Seester in China | Entry 3: Tienanmen Square
It's a riot!
Tiananmen Square

Beijing: The Hong Kong Countdown clock at Tiananmen Square

Tiananmen Square was awfully calm despite the fact that our visit nearly coincided with the anniversary of the student protests ("the incident" as the government calls it). I guess a state of semi-martial law can really spoil a party. On the eastern side of the square a gigantic digital board hangs in front of The People's Congress, counting down the seconds until Hong Kong reverts to China. I imagine the numbers are getting dangerously low by now.*

Beijing: Amie picks Chairman Mao's nose

On the northern side is Tiananmen Gate, front door to the Forbidden City and the place from which Chairman Mao announced the creation of the People's Republic. An enormous portrait of the Chairman hangs from the gate, so I stopped to pick the Chairman's nose. Later, we struck up a rousing chorus of the Chairman's unofficial theme song. Because any given syllable (such as "mao") can have multiple meanings depending on how it is pronounced, "mao" can mean "cat" in chinese. However, the Chairman's "mao" means "body hair", specifically not the hair on top of your head. Body hair.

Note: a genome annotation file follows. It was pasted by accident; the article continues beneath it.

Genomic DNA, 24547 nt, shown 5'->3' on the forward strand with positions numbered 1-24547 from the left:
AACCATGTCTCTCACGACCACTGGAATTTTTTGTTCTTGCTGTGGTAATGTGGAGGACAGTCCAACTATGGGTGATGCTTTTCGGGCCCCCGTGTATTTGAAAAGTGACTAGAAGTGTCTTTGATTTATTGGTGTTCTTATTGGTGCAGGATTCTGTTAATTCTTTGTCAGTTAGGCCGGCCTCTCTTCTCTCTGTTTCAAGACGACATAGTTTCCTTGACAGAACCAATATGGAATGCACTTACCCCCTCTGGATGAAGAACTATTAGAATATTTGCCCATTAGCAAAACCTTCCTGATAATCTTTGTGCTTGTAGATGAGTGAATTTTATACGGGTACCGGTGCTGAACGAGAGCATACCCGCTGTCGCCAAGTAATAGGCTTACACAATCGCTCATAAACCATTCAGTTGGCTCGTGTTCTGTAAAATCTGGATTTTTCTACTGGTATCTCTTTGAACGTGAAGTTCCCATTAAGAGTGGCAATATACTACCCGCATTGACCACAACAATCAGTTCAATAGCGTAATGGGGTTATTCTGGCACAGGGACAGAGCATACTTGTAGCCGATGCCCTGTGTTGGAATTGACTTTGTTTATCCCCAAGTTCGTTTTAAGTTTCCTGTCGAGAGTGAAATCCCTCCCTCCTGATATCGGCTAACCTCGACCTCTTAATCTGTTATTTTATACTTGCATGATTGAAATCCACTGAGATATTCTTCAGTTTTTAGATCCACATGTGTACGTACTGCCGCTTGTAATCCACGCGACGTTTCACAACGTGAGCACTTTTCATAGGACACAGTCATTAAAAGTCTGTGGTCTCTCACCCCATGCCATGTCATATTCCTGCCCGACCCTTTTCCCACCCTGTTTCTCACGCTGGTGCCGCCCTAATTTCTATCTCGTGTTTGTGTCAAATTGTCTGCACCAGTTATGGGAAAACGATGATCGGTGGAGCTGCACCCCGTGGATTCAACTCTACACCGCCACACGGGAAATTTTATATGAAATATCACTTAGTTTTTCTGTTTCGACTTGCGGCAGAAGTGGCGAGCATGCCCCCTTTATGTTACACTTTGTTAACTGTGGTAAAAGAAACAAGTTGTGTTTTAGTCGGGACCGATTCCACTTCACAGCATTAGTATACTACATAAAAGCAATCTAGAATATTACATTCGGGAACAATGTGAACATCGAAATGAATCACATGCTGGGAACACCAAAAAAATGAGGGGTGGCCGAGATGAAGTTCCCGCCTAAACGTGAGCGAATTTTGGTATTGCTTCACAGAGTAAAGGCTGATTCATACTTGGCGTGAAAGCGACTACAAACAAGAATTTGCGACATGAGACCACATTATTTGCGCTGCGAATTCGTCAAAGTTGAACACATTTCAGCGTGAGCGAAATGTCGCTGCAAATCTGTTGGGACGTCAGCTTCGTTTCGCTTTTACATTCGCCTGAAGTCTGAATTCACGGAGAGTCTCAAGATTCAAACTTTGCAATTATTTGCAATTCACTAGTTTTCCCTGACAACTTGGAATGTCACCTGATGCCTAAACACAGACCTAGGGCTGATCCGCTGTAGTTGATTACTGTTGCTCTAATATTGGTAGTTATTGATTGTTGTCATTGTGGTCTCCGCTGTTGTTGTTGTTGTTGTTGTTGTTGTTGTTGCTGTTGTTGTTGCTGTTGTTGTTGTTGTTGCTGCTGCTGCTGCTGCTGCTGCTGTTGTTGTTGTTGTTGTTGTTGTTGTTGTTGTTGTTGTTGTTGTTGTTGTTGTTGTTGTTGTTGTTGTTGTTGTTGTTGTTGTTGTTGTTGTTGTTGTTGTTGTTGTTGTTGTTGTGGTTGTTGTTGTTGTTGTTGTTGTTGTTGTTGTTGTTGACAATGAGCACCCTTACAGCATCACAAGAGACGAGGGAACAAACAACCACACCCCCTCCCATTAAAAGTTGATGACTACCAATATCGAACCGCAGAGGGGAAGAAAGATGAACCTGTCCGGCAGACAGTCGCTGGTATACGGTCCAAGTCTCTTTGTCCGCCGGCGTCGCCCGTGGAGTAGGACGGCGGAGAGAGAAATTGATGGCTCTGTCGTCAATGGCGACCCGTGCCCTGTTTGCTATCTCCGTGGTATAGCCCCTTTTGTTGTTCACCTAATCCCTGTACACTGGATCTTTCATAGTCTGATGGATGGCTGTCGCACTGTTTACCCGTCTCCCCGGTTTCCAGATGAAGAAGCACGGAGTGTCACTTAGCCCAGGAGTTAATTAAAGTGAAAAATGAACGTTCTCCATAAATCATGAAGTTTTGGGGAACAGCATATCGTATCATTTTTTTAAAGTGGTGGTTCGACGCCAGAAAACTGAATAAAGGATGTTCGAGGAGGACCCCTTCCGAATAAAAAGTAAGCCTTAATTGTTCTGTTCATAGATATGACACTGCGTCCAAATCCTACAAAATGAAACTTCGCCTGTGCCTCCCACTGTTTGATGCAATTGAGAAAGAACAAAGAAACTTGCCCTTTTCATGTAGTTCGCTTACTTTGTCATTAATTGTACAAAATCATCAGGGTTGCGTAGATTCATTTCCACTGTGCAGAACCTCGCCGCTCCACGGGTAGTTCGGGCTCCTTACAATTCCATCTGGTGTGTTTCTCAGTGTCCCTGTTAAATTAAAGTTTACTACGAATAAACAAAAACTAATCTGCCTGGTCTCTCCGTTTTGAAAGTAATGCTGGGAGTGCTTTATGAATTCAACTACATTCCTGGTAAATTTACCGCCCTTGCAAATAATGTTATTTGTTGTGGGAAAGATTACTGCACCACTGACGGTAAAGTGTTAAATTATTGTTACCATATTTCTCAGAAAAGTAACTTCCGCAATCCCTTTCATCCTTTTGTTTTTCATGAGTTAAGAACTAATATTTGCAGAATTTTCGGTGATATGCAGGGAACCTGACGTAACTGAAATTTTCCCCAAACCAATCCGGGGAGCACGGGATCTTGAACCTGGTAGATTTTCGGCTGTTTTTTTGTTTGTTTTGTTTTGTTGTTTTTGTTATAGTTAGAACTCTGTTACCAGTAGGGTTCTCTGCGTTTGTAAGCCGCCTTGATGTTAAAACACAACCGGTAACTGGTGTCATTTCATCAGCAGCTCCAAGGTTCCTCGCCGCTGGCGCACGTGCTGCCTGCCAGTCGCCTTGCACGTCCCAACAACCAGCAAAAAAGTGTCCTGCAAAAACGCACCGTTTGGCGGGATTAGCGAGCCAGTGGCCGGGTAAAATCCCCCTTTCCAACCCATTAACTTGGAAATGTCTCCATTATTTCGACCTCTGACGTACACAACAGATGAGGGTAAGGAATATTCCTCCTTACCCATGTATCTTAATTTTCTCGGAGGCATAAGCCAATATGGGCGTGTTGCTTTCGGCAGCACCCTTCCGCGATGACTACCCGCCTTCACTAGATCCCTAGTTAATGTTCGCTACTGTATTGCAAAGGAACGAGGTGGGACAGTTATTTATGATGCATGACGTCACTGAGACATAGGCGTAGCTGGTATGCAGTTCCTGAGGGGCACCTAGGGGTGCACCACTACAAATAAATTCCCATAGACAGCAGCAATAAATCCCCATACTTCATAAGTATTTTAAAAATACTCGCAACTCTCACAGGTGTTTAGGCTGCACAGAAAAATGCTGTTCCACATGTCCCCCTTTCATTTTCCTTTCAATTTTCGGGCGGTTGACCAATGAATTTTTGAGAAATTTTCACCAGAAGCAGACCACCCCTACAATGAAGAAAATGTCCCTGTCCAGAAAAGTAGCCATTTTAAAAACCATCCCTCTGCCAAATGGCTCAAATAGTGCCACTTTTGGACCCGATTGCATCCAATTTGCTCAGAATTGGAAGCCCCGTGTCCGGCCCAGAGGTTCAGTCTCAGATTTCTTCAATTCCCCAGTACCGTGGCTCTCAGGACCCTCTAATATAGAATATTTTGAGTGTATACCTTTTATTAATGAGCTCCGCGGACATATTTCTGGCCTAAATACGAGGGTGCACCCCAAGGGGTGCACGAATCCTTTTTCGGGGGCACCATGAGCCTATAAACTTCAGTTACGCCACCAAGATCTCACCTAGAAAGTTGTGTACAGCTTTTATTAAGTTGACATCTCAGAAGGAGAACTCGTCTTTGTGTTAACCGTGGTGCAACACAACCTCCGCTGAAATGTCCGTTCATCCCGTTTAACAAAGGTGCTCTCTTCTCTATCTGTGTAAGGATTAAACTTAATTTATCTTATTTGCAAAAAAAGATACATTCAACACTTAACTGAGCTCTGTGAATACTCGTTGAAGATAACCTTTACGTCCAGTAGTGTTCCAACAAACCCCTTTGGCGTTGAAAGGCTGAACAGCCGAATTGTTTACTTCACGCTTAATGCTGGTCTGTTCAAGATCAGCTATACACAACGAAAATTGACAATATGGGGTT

Hey, "Chairman Body Hair" is much funnier.

The original price for entering the city without a Royal Invite used to be instant death. We gained entrance merely by paying the horrifically inflated "foreigner price"**. China practices the typical tourism philosophy of "charge the foreigners more", something we hoped to avoid as ethnic Chinese. HA. We might as well have had "WAIGUOREN" tattooed on our foreheads, so often were we pegged as foreigners (could it have been the Tazmanian Devil baseball cap?) We paid the higher ticket prices (at least 3X, but usually more like 12X or 15X). A lesser known (but equally true) fact is that you will be charged a fee at any entrance where a table can be set up with at least three gatekeepers.

* Remember, this is in 1996.

**Of course, when you're talking about tickets that start out at $0.70 apiece, you realize it comes down to the principle of the thing.


Previous Entry | China Index | Next Entry
The Wacky Seester